Monday, January 10, 2011

Arizona Shooting: Bitter Rhetoric Needs to End

At the end of the day on Saturday, after the memorial was done, a few of us were sitting around, laughing, talking. I don't know who heard the news or how, but suddenly there was an iPad running a report about a shooting...


I couldn't quite understand what I was hearing. A US Representative from Arizona was shot in the head? A judge and little girl were dead? More? How many dead? One, maybe two people involved...


Another young white man armed and dangerous. I thought about Tim McVeigh. Columbine. Waco.

Was he part of a group? Do we have more to fear?

I didn't need to know if it was a liberal or right wing group- my mind was clear about that whether or not I was right or wrong- I wanted to know if there was more to come.

Representative Giffords was shot because of what she believed. The people around her were shot, and killed, because of what Giffords believed.

I've received threats and nasty notes because of what I believe. Nothing I've ever taken seriously. Nut jobs. Whatever, in the famous words of my teenage son. Now? I have to I putting my kids in danger?

Let's be clear about one thing- right wing, left wing, this man is a terrorist. He used violence as a way to create fear. Being white, with an anglo sounding name, he was not labeled as such for quite a while.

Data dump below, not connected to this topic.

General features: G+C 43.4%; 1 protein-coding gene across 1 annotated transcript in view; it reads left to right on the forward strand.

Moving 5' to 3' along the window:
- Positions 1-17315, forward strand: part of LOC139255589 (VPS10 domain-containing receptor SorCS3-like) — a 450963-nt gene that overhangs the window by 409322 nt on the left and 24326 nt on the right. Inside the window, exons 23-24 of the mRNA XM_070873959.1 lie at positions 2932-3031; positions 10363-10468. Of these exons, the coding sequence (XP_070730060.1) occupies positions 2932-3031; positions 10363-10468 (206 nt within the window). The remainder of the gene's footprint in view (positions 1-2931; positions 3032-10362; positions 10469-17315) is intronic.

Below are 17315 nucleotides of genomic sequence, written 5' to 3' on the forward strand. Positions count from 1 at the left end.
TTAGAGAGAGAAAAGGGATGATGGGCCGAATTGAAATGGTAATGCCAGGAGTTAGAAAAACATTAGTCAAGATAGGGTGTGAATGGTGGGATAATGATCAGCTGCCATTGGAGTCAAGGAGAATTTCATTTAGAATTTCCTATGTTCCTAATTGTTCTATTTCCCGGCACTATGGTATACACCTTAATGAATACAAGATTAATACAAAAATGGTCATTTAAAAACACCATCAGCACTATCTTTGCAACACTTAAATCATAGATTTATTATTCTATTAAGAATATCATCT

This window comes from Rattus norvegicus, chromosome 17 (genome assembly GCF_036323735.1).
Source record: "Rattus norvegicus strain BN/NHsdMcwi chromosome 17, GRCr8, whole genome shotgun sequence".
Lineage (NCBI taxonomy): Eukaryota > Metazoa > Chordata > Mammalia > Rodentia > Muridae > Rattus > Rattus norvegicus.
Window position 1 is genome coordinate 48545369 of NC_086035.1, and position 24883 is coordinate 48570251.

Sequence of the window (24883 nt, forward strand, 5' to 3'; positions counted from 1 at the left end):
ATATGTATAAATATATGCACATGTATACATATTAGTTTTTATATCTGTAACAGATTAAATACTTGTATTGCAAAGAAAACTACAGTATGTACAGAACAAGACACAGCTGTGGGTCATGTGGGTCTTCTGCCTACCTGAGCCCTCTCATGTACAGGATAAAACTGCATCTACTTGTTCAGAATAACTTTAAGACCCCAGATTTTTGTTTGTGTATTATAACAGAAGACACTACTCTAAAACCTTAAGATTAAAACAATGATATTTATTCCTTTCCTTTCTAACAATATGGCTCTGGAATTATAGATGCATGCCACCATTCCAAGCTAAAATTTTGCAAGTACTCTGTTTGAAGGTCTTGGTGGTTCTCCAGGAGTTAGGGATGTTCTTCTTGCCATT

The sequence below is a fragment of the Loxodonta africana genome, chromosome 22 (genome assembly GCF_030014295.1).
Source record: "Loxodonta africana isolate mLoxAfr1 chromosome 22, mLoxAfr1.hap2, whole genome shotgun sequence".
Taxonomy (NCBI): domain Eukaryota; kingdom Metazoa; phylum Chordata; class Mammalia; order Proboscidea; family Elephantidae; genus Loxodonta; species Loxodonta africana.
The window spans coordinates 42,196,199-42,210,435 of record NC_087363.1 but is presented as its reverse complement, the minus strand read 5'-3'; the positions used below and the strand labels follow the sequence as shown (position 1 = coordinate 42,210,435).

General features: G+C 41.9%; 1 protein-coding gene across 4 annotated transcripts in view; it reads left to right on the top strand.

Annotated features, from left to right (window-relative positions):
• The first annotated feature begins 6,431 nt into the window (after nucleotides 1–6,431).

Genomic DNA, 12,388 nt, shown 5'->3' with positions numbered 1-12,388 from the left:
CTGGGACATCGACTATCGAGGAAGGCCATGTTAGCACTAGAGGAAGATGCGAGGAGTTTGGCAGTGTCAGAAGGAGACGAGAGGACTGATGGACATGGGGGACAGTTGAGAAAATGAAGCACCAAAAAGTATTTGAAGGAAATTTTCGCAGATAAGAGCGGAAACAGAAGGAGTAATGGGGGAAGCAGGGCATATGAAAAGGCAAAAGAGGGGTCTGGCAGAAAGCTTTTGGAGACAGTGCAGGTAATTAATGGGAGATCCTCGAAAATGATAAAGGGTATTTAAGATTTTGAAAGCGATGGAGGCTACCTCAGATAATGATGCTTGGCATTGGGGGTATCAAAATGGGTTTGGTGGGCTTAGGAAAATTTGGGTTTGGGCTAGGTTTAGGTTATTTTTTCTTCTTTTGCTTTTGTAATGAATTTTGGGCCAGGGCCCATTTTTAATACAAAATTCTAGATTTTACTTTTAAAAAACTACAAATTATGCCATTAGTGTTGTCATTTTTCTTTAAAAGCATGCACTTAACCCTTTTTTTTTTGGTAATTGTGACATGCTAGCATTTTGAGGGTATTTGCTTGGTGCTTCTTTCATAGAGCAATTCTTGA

Don't retreat, reload, says Sarah Palin.

As we head into what could be one of the most contentious political elections in our history, I hope the one thing we learn from this event is that our political discourse must change. We have to be able to think, debate and discuss without taunts or violent innuendo. Both sides are guilty of that.

I have been guilty of that.

In 1968, Memphis Sanitation workers went on strike, carrying signs that simply said, "I am a Man." It was a simple statement of dignity that demanded respect. It didn't say, You are an ignorant bigot. Stop being a racist jerk. Instead, the message was clear, powerful.

We need to return to those kind of messages, packed with emotion, without pointing a finger at someone else.

In the coming days, the debate will rage about who is responsible for this shooter's state of mind. Ultimately, he was responsible for himself. He is the one with blood on his hands.

The rest of us, right or left, need to acknowledge that it's time to change our messages. We are all responsible for the bitter rhetoric that has become commonplace in our country.

It's time for change.